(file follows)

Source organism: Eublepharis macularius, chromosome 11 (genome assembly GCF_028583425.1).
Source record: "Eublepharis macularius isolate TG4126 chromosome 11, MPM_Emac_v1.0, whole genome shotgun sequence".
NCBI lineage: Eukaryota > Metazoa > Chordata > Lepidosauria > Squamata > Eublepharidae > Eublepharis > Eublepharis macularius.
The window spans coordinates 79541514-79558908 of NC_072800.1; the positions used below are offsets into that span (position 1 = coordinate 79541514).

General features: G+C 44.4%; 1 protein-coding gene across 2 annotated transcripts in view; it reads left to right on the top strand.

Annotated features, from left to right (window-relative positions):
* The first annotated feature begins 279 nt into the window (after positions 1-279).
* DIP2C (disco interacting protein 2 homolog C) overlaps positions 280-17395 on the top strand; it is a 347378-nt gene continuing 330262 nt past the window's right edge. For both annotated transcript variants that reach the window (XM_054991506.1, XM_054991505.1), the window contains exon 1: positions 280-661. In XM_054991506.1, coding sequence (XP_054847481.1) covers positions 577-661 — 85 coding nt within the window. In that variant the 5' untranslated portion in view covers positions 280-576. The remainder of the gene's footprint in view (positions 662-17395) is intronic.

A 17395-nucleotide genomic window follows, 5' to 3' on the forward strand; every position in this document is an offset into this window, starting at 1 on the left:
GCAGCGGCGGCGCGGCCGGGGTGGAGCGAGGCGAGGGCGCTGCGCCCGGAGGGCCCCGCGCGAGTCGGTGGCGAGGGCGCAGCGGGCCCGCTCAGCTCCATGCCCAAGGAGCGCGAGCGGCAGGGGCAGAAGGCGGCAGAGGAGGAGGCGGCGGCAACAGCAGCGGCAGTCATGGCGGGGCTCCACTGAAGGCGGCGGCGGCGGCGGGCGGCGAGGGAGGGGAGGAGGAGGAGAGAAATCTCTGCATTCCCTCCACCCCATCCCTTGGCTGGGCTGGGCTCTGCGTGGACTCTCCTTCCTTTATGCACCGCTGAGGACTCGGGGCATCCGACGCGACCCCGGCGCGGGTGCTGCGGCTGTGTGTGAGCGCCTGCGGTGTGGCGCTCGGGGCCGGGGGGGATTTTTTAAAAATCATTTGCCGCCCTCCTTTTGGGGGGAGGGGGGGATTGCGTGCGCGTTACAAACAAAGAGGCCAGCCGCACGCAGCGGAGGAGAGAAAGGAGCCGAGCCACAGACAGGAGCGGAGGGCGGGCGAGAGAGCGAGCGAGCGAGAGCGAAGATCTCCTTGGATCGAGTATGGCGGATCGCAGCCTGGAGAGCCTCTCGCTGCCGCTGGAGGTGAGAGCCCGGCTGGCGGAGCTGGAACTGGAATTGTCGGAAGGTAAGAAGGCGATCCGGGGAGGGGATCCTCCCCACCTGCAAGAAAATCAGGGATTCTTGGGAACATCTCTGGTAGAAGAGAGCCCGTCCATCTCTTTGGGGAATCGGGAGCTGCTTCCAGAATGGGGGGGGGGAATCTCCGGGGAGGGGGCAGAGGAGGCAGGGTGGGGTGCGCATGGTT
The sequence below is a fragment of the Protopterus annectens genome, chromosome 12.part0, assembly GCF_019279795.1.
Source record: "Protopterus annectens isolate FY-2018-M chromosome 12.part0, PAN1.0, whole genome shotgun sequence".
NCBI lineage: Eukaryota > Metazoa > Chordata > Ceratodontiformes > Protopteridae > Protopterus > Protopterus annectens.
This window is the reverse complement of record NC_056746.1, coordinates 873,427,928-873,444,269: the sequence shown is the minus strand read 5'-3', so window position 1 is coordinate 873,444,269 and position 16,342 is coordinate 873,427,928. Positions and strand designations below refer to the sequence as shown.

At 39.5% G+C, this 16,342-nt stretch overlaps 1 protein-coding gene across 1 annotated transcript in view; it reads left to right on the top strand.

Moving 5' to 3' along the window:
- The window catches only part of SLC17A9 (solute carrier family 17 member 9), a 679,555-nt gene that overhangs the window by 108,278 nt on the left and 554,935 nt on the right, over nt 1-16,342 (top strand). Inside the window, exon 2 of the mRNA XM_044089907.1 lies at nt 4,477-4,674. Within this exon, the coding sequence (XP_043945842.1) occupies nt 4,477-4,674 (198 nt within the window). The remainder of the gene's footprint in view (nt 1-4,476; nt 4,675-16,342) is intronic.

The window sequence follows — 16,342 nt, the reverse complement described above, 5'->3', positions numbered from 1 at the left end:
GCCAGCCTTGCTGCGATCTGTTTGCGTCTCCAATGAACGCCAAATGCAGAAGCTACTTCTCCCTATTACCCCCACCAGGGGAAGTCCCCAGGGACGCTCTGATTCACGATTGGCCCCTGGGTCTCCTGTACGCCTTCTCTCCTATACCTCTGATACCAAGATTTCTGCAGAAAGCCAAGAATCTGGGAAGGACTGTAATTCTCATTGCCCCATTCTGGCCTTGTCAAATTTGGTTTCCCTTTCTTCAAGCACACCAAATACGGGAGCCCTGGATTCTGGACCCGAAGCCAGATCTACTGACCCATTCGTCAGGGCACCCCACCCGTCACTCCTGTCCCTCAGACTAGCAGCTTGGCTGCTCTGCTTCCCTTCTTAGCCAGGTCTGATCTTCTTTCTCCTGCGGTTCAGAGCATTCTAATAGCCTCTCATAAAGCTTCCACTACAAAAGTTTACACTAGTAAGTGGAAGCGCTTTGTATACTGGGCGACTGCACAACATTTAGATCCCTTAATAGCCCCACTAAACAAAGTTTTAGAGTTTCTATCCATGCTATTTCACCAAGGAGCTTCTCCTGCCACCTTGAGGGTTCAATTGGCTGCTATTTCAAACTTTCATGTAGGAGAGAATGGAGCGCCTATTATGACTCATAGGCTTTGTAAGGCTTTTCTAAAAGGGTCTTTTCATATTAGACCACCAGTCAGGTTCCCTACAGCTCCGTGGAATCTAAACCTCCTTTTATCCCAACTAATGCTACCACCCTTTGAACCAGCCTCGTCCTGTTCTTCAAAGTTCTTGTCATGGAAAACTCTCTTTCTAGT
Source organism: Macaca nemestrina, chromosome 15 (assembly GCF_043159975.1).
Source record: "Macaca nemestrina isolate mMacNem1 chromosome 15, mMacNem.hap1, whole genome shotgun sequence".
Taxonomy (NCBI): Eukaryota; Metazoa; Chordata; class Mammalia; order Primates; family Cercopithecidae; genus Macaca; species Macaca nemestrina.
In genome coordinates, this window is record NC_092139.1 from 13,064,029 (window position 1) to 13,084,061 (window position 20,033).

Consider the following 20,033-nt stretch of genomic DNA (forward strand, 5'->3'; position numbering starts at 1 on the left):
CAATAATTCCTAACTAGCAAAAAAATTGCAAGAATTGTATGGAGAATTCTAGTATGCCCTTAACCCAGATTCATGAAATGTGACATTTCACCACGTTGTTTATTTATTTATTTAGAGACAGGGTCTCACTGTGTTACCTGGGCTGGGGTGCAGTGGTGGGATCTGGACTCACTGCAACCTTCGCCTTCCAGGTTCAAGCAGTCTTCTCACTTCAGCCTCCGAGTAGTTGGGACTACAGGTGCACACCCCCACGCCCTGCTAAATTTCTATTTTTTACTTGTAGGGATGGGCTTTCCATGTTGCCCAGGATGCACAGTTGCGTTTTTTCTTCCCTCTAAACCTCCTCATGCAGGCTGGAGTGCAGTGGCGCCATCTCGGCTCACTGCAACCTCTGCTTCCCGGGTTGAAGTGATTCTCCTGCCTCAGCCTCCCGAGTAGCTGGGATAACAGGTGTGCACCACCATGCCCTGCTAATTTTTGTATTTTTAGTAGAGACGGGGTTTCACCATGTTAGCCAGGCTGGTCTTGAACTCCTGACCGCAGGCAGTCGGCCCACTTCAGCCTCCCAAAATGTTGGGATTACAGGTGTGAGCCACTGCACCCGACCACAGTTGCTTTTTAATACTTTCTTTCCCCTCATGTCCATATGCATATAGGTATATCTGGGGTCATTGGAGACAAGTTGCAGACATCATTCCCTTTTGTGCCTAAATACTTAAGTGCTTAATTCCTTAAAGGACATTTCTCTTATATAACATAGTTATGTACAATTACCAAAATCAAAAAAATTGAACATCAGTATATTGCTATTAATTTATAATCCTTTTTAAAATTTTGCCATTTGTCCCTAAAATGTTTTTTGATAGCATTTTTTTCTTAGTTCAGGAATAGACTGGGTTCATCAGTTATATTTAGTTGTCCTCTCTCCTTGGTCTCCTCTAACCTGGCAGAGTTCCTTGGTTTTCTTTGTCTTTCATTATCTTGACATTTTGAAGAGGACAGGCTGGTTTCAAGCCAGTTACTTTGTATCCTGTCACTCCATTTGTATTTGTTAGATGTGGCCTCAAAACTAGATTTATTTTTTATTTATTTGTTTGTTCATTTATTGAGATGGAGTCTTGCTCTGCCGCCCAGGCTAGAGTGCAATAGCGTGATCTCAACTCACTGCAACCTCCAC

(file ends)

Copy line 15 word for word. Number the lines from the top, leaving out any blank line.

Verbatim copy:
At 39.5% G+C, this 16,342-nt stretch overlaps 1 protein-coding gene across 1 annotated transcript in view; it reads left to right on the top strand.